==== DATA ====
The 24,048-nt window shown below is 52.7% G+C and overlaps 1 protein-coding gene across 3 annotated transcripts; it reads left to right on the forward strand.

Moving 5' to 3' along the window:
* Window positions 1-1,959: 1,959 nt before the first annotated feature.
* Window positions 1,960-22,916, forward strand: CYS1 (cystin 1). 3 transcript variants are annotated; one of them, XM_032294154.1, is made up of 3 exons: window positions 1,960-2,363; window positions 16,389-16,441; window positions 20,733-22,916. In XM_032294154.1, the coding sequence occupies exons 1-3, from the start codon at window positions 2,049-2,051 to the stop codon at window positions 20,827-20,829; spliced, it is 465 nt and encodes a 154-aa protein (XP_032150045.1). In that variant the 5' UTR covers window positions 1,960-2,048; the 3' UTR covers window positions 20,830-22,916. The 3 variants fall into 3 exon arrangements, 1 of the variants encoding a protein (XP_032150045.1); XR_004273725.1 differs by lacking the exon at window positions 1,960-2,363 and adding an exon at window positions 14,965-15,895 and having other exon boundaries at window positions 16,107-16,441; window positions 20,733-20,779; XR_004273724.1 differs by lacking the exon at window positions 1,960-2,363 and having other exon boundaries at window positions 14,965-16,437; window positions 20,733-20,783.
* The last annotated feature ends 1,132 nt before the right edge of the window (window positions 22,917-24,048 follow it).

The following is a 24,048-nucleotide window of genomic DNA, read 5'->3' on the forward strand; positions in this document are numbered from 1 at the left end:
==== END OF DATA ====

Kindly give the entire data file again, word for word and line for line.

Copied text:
The 24,048-nt window shown below is 52.7% G+C and overlaps 1 protein-coding gene across 3 annotated transcripts; it reads left to right on the forward strand.

Moving 5' to 3' along the window:
* Window positions 1-1,959: 1,959 nt before the first annotated feature.
* Window positions 1,960-22,916, forward strand: CYS1 (cystin 1). 3 transcript variants are annotated; one of them, XM_032294154.1, is made up of 3 exons: window positions 1,960-2,363; window positions 16,389-16,441; window positions 20,733-22,916. In XM_032294154.1, the coding sequence occupies exons 1-3, from the start codon at window positions 2,049-2,051 to the stop codon at window positions 20,827-20,829; spliced, it is 465 nt and encodes a 154-aa protein (XP_032150045.1). In that variant the 5' UTR covers window positions 1,960-2,048; the 3' UTR covers window positions 20,830-22,916. The 3 variants fall into 3 exon arrangements, 1 of the variants encoding a protein (XP_032150045.1); XR_004273725.1 differs by lacking the exon at window positions 1,960-2,363 and adding an exon at window positions 14,965-15,895 and having other exon boundaries at window positions 16,107-16,441; window positions 20,733-20,779; XR_004273724.1 differs by lacking the exon at window positions 1,960-2,363 and having other exon boundaries at window positions 14,965-16,437; window positions 20,733-20,783.
* The last annotated feature ends 1,132 nt before the right edge of the window (window positions 22,917-24,048 follow it).

The following is a 24,048-nucleotide window of genomic DNA, read 5'->3' on the forward strand; positions in this document are numbered from 1 at the left end: